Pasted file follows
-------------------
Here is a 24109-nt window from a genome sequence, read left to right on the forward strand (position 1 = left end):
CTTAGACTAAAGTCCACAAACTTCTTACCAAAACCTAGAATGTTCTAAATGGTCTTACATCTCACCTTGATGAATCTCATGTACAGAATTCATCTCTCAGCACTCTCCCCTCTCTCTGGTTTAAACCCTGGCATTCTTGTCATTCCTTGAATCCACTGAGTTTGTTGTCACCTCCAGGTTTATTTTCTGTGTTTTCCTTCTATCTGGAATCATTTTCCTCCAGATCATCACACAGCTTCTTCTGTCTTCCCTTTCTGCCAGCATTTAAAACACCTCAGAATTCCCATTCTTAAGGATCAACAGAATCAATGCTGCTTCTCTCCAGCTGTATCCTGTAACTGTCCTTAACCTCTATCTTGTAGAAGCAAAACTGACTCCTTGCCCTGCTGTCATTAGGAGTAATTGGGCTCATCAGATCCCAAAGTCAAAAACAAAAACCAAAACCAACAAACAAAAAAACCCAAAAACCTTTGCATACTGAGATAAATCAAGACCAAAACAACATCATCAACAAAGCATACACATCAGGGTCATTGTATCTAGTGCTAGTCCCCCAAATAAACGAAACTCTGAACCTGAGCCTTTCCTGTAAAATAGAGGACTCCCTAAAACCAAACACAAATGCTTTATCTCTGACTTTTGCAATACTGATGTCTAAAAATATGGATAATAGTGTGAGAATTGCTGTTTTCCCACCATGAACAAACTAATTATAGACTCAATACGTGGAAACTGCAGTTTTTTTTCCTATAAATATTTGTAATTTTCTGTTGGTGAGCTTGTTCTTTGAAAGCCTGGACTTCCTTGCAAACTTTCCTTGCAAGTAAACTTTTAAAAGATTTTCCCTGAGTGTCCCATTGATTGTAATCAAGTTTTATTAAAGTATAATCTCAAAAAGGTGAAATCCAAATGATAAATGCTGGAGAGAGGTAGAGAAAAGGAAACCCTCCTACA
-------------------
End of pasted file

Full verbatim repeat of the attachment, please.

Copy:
Here is a 24109-nt window from a genome sequence, read left to right on the forward strand (position 1 = left end):
CTTAGACTAAAGTCCACAAACTTCTTACCAAAACCTAGAATGTTCTAAATGGTCTTACATCTCACCTTGATGAATCTCATGTACAGAATTCATCTCTCAGCACTCTCCCCTCTCTCTGGTTTAAACCCTGGCATTCTTGTCATTCCTTGAATCCACTGAGTTTGTTGTCACCTCCAGGTTTATTTTCTGTGTTTTCCTTCTATCTGGAATCATTTTCCTCCAGATCATCACACAGCTTCTTCTGTCTTCCCTTTCTGCCAGCATTTAAAACACCTCAGAATTCCCATTCTTAAGGATCAACAGAATCAATGCTGCTTCTCTCCAGCTGTATCCTGTAACTGTCCTTAACCTCTATCTTGTAGAAGCAAAACTGACTCCTTGCCCTGCTGTCATTAGGAGTAATTGGGCTCATCAGATCCCAAAGTCAAAAACAAAAACCAAAACCAACAAACAAAAAAACCCAAAAACCTTTGCATACTGAGATAAATCAAGACCAAAACAACATCATCAACAAAGCATACACATCAGGGTCATTGTATCTAGTGCTAGTCCCCCAAATAAACGAAACTCTGAACCTGAGCCTTTCCTGTAAAATAGAGGACTCCCTAAAACCAAACACAAATGCTTTATCTCTGACTTTTGCAATACTGATGTCTAAAAATATGGATAATAGTGTGAGAATTGCTGTTTTCCCACCATGAACAAACTAATTATAGACTCAATACGTGGAAACTGCAGTTTTTTTTCCTATAAATATTTGTAATTTTCTGTTGGTGAGCTTGTTCTTTGAAAGCCTGGACTTCCTTGCAAACTTTCCTTGCAAGTAAACTTTTAAAAGATTTTCCCTGAGTGTCCCATTGATTGTAATCAAGTTTTATTAAAGTATAATCTCAAAAAGGTGAAATCCAAATGATAAATGCTGGAGAGAGGTAGAGAAAAGGAAACCCTCCTACA